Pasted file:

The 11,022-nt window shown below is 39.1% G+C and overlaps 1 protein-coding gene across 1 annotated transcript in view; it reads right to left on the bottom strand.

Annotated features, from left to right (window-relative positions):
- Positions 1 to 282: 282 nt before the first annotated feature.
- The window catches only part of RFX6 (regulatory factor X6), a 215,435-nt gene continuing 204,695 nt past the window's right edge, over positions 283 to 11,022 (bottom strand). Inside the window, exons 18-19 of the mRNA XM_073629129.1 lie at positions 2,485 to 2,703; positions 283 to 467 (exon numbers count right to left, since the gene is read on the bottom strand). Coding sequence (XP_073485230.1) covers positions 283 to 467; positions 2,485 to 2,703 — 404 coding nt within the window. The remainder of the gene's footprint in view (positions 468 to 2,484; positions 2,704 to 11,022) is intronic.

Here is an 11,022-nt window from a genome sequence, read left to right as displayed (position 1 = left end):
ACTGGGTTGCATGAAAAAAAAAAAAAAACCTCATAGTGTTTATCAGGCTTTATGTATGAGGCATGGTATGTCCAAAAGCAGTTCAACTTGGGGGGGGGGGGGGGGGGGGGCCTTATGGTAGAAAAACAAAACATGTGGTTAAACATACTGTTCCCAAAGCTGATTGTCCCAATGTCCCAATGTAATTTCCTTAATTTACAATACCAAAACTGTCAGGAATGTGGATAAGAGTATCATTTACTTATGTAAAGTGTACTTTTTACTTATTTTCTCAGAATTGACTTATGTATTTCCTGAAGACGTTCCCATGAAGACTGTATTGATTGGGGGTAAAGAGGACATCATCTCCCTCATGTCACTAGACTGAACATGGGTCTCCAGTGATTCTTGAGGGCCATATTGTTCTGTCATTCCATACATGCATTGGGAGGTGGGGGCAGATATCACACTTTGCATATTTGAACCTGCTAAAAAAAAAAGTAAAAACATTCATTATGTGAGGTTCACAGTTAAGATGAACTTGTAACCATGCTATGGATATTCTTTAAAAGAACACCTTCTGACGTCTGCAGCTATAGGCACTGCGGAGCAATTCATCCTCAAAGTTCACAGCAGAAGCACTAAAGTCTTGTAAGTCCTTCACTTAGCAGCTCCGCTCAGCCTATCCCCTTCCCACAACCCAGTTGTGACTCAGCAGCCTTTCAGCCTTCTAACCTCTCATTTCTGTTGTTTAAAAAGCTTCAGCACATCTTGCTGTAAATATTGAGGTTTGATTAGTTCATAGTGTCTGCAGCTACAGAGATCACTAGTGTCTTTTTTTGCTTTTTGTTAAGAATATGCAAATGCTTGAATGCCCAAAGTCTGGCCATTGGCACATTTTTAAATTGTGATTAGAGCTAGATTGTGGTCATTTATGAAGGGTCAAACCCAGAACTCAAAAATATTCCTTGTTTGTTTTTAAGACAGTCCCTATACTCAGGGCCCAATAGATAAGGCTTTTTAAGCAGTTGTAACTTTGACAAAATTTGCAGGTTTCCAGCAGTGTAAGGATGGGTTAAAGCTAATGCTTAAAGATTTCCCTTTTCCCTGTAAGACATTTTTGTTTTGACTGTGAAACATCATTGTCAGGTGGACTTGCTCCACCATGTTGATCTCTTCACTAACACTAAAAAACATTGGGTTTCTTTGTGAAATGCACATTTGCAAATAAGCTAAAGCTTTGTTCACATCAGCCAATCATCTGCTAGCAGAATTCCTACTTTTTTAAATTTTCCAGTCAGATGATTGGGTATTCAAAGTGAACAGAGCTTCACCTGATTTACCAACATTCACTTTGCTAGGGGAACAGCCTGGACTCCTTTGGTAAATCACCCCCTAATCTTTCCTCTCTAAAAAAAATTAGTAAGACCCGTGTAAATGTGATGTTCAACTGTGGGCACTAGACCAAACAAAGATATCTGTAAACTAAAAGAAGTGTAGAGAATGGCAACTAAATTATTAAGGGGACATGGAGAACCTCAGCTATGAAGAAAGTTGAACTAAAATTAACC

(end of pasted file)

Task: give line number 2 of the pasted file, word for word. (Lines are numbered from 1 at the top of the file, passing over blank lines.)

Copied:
Annotated features, from left to right (window-relative positions):